By Phil Massaro
Long-range shooting has certainly blossomed in the last decade or two, and with the growing popularity of the discipline, specialized gear has been developed to enhance the sport. In addition to the high-tech rifles, optics, and rangefinders, new cartridges have been engineered to deliver the optimum performance both for recreational target shooter and especially for those who actively participate in long-range shooting competition.
Hornady made an undeniable splash with the release of the 6.5 Creedmoor, a light-recoiling cartridge that can be housed in both bolt-action rifles and modern sporting rifles (MSRs), Before long, shooters were regularly hitting 1,000-yard targets and quickly pushed the envelope to nearly twice that number.
Hornady engineers weren’t content to sit on their laurels. In addition to the excellent hunting cartridges they’ve developed in recent years— think the .375 Ruger, .416 Ruger and the .300 and .338 Ruger Compact Magnums—they set out to design the ultimate cartridges for the competitive shooters, target shooters and hunters alike. The results: the Precision Rifle Cartridges. There are two, the 6.5 PRC and the .300 PRC, and each has a niche.
The 6.5 PRC builds on the impeccable reputation established by the 6.5 Creedmoor and the outstanding long-range performance wrought from its long, lean bullets with high ballistic-coefficient values. But Hornady didn’t use the Creemoor as the parent for the 6.5 PRC, instead using the .300 Ruger Compact Magnum. That cartridge shares a 0.532-inch case-head diameter with the popular .375 Holland & Holland case and is, therefore, an economical choice for housing it a short-action receiver.
The short, wide 6.5 PRC case has more capacity than the Creedmoor does, and the resulting muzzle velocity of the 6.5 PRC betters the Creedmoor by 200 to 250 fps in the factory loads, even more in handloaded ammunition. A short, squat powder column and a 30-degree shoulder also make for more consistent performance and a flatter trajectory than the Creedmoor offers. In fact, the 6.5 PRC shoots eight inches flatter at the 500-yard mark than the Creedmoor does.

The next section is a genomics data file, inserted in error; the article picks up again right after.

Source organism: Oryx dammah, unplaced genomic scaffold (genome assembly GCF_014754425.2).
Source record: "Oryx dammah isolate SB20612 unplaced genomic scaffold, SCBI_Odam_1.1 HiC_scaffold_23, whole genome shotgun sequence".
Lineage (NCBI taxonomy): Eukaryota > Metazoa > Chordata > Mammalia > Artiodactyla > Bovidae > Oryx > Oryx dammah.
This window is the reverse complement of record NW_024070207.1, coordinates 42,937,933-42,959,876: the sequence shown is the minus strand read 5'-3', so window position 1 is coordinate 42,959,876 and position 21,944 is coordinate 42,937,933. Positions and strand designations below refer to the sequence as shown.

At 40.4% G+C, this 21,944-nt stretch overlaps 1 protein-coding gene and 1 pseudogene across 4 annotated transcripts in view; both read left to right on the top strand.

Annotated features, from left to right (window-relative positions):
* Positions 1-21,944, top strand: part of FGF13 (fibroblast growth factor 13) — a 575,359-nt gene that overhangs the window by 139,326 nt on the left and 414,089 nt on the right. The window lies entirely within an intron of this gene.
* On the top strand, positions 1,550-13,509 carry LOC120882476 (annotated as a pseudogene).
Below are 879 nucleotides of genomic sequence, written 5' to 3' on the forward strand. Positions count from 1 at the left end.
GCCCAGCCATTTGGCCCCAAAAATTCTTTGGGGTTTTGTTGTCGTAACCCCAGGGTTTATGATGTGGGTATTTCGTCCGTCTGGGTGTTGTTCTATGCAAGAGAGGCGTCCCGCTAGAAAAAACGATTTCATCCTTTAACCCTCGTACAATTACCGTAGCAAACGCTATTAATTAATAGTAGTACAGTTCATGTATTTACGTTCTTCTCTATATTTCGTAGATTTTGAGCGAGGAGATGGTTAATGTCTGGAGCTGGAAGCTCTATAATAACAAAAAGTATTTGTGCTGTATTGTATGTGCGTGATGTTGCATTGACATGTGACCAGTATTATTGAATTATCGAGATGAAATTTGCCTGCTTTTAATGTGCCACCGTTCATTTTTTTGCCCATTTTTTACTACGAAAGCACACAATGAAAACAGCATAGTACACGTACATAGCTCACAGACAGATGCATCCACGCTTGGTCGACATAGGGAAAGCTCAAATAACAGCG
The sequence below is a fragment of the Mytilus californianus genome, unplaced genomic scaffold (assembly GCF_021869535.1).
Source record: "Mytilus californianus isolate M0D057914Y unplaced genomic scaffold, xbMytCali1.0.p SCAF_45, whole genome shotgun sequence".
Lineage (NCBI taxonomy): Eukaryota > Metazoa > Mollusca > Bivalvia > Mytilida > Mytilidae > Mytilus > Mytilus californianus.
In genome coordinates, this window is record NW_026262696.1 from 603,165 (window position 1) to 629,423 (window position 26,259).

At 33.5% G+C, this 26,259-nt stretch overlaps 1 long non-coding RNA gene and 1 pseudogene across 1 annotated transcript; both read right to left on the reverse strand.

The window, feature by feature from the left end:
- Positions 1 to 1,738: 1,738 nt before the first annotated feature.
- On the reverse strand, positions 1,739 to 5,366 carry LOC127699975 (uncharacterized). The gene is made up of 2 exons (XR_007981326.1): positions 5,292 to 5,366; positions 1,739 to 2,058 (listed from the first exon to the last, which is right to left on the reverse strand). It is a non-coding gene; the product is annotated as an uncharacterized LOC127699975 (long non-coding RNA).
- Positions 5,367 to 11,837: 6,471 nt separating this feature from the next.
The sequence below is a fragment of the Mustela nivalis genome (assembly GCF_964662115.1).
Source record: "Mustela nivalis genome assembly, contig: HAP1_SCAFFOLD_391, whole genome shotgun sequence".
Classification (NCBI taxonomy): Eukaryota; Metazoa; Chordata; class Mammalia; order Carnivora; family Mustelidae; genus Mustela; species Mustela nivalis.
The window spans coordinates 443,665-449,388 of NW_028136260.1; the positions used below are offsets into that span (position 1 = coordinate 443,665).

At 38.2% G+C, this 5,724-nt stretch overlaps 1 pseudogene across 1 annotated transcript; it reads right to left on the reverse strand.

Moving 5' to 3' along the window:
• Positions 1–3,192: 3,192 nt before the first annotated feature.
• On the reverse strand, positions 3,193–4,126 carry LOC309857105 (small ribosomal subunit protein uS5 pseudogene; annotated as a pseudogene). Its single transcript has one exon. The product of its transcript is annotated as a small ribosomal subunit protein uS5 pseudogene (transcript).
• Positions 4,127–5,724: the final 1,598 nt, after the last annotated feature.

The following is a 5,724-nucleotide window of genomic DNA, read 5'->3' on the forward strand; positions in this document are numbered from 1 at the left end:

That increase and velocity and flatter trajectory come at a price, however, and that’s an increase in recoil. Is it so severe as to be a nuisance? No, but a 147-grain 6.5mm bullet at 2,900 fps is on the hot side, and the barrel, especially the throat, can suffer from rapid shot strings at this velocity.
The 6.5 PRC is considered to be the “big brother” to the Creedmoor, and it fills that role well. For those seeking a target cartridge with the goods to ring steel out to a mile and double as a reliable hunting cartridge, the 6.5 PRC may just check all the boxes for you.
The .300 PRC is based on Hornady’s .375 Ruger – the father of the .300 Ruger Compact Magnum and, so, the grandfather of the 6.5 PRC. The .375 Ruger is a dangerous-game cartridge designed to mimic the performance of the .375 Holland & Holland but without the belt. Sharing the same 2.58-inch case length as the .375 Ruger, the .300 PRC also has its parent’s 30-degree shoulder (excellent for proper cartridge alignment, which equals better concentricity and potentially better accuracy) and a .532-inch case head. Driving a 225-grain .308-inch Hornady ELD (Extremely Low Drag) Match bullet to a muzzle velocity of 2,810 fps, the .300 PRC is a serious cartridge. It boasts a 500-yard trajectory within two inches of the 6.5 PRC’s, but delivers over 700 ft-lbs more energy at that distance. The .300 PRC betters the performance of the well-respected .300 Winchester Magnum and rivals the stats of the .300 Weatherby Magnum, but, again, without needing to use that belt of brass for headspacing.